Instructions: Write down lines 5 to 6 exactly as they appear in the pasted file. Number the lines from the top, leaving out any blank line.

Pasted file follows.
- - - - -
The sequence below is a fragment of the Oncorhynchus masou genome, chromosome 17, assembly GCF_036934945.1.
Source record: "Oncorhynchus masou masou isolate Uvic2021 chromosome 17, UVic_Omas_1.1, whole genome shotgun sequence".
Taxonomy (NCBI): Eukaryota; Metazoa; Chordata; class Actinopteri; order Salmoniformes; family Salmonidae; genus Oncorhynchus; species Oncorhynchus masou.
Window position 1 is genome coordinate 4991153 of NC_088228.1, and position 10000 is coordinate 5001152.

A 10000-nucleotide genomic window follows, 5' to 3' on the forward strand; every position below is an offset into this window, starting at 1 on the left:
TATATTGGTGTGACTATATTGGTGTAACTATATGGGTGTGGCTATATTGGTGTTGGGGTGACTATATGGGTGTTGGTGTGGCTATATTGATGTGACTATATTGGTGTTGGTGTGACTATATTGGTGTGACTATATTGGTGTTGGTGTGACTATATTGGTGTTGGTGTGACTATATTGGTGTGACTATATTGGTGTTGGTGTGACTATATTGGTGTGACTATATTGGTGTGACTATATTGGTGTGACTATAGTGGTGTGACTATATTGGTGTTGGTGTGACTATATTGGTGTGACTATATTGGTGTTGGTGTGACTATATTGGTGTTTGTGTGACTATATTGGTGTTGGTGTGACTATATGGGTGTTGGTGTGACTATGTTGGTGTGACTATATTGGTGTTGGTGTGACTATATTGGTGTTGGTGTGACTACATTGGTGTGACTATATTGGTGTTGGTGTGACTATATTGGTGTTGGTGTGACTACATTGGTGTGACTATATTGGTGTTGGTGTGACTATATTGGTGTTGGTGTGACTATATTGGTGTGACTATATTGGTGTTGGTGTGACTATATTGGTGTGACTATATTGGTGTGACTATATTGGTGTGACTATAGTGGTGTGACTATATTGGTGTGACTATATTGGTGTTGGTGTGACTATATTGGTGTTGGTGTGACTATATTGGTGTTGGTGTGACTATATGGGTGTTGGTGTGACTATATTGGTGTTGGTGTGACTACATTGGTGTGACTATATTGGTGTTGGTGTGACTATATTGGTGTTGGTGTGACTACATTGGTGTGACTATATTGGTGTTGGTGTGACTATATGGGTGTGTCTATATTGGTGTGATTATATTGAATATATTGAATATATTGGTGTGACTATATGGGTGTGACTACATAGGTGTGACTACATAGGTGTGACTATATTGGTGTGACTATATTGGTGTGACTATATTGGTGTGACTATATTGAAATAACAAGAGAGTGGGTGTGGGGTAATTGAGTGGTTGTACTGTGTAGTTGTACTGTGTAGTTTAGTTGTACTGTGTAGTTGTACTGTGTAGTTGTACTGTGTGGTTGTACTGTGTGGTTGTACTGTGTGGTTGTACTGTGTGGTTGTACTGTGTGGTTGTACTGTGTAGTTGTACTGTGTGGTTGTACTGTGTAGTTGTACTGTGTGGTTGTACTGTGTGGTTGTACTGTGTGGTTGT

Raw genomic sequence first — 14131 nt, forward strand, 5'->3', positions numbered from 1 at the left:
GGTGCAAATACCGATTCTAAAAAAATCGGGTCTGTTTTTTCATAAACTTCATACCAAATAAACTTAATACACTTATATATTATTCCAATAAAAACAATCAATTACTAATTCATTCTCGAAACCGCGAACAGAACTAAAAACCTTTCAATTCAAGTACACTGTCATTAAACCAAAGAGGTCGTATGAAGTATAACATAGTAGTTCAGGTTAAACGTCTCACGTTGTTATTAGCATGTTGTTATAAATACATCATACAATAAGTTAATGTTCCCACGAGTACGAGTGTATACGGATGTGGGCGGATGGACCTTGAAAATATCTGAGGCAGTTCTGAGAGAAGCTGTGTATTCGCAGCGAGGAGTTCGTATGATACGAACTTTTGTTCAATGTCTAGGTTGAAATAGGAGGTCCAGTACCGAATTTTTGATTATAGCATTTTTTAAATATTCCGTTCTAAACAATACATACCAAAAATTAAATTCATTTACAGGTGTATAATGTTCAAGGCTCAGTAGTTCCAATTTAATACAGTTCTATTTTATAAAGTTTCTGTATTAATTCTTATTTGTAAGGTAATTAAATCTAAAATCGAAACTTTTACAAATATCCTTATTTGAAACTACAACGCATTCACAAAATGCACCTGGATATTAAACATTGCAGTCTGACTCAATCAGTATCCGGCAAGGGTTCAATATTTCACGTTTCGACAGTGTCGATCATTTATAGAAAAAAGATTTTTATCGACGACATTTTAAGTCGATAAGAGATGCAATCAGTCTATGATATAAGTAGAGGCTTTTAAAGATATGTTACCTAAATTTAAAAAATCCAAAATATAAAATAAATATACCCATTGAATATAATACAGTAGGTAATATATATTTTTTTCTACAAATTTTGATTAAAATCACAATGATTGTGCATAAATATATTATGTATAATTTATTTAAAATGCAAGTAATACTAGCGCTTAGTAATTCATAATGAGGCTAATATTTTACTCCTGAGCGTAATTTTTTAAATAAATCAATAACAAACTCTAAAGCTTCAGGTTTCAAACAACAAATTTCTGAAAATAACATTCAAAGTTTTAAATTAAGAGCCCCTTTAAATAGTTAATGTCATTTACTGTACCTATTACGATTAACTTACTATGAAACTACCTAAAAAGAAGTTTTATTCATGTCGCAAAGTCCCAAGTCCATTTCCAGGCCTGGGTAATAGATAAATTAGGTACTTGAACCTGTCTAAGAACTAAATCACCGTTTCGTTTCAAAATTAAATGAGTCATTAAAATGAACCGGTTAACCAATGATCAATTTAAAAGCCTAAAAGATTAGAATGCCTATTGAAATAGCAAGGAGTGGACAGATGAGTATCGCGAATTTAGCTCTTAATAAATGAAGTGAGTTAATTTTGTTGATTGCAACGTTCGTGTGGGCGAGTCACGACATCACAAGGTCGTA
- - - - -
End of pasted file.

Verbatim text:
A 10000-nucleotide genomic window follows, 5' to 3' on the forward strand; every position below is an offset into this window, starting at 1 on the left:
TATATTGGTGTGACTATATTGGTGTAACTATATGGGTGTGGCTATATTGGTGTTGGGGTGACTATATGGGTGTTGGTGTGGCTATATTGATGTGACTATATTGGTGTTGGTGTGACTATATTGGTGTGACTATATTGGTGTTGGTGTGACTATATTGGTGTTGGTGTGACTATATTGGTGTGACTATATTGGTGTTGGTGTGACTATATTGGTGTGACTATATTGGTGTGACTATATTGGTGTGACTATAGTGGTGTGACTATATTGGTGTTGGTGTGACTATATTGGTGTGACTATATTGGTGTTGGTGTGACTATATTGGTGTTTGTGTGACTATATTGGTGTTGGTGTGACTATATGGGTGTTGGTGTGACTATGTTGGTGTGACTATATTGGTGTTGGTGTGACTATATTGGTGTTGGTGTGACTACATTGGTGTGACTATATTGGTGTTGGTGTGACTATATTGGTGTTGGTGTGACTACATTGGTGTGACTATATTGGTGTTGGTGTGACTATATTGGTGTTGGTGTGACTATATTGGTGTGACTATATTGGTGTTGGTGTGACTATATTGGTGTGACTATATTGGTGTGACTATATTGGTGTGACTATAGTGGTGTGACTATATTGGTGTGACTATATTGGTGTTGGTGTGACTATATTGGTGTTGGTGTGACTATATTGGTGTTGGTGTGACTATATGGGTGTTGGTGTGACTATATTGGTGTTGGTGTGACTACATTGGTGTGACTATATTGGTGTTGGTGTGACTATATTGGTGTTGGTGTGACTACATTGGTGTGACTATATTGGTGTTGGTGTGACTATATGGGTGTGTCTATATTGGTGTGATTATATTGAATATATTGAATATATTGGTGTGACTATATGGGTGTGACTACATAGGTGTGACTACATAGGTGTGACTATATTGGTGTGACTATATTGGTGTGACTATATTGGTGTGACTATATTGAAATAACAAGAGAGTGGGTGTGGGGTAATTGAGTGGTTGTACTGTGTAGTTGTACTGTGTAGTTTAGTTGTACTGTGTAGTTGTACTGTGTAGTTGTACTGTGTGGTTGTACTGTGTGGTTGTACTGTGTGGTTGTACTGTGTGGTTGTACTGTGTGGTTGTACTGTGTAGTTGTACTGTGTGGTTGTACTGTGTAGTTGTACTGTGTGGTTGTACTGTGTGGTTGTACTGTGTGGTTGT